Why has Netflix quietly moved their much-ballyhooed acquisition of David Michôd’s “War Machine,” a satiric comedy starring Brad Pitt as a general based on Afghan star Stanley McChrystal, back to 2017?
Netflix is making room for another Brad Pitt movie with awards in its sights, they confirmed. Paramount is releasing Bob Zemeckis’s World War II espionage romance “Allied,”starring Pitt and Marion Cotillard, on November 23. Pitt likes this period: he played military men in both Quentin Tarantino’s “Inglourious Basterds” and David Ayer’s “Fury.”
Produced by Pitt’s Plan B with Ian Bryce, “War Machine” marks Netflix’s highest-budget movie commitment to date—Ted Sarandos paid a reported premium higher than its $60-million budget because when the online streamer buys all world rights to a property, it’s a flat acquisition. They pay no overages in success.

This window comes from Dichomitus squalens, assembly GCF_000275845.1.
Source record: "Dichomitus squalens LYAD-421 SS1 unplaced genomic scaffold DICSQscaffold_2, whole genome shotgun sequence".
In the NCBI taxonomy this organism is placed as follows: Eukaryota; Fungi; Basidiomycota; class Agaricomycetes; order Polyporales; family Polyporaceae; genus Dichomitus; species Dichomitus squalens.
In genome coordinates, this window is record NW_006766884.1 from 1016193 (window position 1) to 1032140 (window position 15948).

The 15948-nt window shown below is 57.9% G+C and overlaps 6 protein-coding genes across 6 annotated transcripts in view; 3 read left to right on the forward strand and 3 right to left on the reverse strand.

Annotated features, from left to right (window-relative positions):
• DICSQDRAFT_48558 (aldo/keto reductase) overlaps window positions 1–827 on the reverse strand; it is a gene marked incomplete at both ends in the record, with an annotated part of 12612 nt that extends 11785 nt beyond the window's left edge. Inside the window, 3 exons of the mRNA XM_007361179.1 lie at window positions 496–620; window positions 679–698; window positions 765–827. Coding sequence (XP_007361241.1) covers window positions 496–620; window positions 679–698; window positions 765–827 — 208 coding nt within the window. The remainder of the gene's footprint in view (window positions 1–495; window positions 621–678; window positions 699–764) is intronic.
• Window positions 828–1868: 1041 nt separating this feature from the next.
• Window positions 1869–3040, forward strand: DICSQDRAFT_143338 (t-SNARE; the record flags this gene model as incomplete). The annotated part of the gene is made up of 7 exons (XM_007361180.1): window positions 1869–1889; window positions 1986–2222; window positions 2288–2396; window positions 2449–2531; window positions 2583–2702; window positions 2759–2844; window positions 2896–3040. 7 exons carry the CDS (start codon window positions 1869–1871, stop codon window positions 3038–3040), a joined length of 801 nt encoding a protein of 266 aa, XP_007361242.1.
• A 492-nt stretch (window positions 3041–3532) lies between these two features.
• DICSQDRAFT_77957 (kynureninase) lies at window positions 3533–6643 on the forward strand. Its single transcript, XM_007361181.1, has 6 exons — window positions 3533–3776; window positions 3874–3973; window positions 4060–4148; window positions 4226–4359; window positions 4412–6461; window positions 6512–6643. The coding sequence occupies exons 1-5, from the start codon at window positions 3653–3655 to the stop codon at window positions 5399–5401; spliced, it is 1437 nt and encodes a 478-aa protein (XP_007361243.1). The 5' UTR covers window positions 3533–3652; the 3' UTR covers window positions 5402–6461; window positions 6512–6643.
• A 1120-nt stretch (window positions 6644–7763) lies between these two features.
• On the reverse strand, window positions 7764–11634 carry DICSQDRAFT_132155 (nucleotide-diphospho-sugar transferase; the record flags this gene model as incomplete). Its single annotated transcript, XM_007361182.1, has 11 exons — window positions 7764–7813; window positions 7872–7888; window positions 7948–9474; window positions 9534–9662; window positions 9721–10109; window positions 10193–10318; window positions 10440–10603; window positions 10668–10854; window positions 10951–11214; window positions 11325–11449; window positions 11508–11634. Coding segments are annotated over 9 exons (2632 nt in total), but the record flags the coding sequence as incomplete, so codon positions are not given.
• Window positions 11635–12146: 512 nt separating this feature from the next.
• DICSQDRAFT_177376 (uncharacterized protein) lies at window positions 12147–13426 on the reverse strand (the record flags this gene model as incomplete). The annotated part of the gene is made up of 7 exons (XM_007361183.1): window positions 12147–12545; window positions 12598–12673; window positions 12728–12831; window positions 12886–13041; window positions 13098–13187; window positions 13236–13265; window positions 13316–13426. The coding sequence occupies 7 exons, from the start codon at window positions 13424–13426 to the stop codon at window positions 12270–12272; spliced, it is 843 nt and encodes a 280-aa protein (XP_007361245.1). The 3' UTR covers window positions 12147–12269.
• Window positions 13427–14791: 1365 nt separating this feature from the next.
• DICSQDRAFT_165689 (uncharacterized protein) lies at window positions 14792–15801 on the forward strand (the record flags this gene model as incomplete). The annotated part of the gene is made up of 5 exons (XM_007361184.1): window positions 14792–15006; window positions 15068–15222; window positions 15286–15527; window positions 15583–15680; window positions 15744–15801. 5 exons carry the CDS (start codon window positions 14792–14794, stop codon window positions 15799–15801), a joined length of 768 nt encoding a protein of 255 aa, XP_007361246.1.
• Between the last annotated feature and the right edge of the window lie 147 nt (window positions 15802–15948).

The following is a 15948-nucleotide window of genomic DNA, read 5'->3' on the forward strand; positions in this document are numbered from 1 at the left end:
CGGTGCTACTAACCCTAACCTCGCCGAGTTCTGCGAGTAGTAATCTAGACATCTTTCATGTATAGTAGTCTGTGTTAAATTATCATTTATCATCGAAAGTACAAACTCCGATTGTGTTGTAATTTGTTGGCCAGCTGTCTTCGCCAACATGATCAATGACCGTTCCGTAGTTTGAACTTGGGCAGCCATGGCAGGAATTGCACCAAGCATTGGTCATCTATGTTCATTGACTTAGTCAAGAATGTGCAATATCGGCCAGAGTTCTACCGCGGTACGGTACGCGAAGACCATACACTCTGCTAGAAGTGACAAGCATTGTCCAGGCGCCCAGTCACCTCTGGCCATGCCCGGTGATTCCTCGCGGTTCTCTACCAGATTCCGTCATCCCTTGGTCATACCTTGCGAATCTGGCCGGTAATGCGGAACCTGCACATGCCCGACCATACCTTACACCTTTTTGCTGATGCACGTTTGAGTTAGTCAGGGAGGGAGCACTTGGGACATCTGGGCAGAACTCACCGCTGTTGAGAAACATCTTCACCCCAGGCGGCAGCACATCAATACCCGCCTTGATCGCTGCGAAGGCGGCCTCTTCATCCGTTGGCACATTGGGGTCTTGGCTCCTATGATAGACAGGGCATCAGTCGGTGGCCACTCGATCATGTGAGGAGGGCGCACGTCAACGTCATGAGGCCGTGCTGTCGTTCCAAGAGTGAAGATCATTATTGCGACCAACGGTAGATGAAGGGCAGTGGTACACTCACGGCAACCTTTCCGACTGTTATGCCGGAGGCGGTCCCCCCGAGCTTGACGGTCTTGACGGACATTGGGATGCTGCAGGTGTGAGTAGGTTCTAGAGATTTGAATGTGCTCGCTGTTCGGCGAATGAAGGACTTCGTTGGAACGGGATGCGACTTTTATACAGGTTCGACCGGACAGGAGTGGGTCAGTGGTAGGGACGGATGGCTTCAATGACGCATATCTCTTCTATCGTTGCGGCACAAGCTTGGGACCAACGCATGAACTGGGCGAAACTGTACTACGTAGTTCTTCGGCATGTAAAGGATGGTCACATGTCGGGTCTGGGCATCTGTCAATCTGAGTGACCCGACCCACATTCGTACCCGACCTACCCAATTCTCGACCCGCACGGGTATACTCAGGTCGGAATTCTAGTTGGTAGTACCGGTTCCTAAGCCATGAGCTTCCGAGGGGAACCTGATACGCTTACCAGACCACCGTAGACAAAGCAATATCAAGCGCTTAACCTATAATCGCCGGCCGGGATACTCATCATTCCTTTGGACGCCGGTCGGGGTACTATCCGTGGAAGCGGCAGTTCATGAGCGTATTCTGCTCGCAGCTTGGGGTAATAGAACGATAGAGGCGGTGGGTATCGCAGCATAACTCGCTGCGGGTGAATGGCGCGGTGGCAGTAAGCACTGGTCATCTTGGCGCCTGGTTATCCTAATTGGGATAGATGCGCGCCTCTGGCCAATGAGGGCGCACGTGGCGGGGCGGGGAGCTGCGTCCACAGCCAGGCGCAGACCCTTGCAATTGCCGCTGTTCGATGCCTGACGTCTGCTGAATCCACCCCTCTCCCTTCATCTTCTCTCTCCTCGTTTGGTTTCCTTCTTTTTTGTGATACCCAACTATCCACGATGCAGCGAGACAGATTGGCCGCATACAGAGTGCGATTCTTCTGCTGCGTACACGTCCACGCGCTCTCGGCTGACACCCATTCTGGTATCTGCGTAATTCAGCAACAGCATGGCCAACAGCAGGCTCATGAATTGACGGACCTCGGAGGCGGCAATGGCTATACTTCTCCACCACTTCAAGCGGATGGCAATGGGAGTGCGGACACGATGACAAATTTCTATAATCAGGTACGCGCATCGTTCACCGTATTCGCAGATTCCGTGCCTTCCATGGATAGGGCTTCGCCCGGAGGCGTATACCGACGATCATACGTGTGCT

But clearly, reaching viewers directly through Netflix is the goal for Pitt and his team on “War Machine,” which shot in Abu Dhabi for Kabul. The movie would be costly to market in a challenging environment. And they’re betting on studio-backed “Allied” for the Oscars.
Unlike Amazon Studios, which is chasing Oscars this year with movies such as Kenneth Lonergan’s Sundance hit “Manchester by the Sea” (November 18)— released via theatrical distribution partner Roadside Attractions—Netflix is sticking to its core streaming business after licking its wounds on “Beasts of No Nation” last year. Netflix paid Cary Fukunaga and his team $12 million for world rights, but the festival hit lost money in theaters (where it grossed just $90,000) and failed to land any Oscar nominations. (Netflix does better gaining awards attention for its documentaries.)
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So as the annual award-season shuffle shakes out, you can take “War Machine” off the Oscar 2017 release docket. Maybe next year.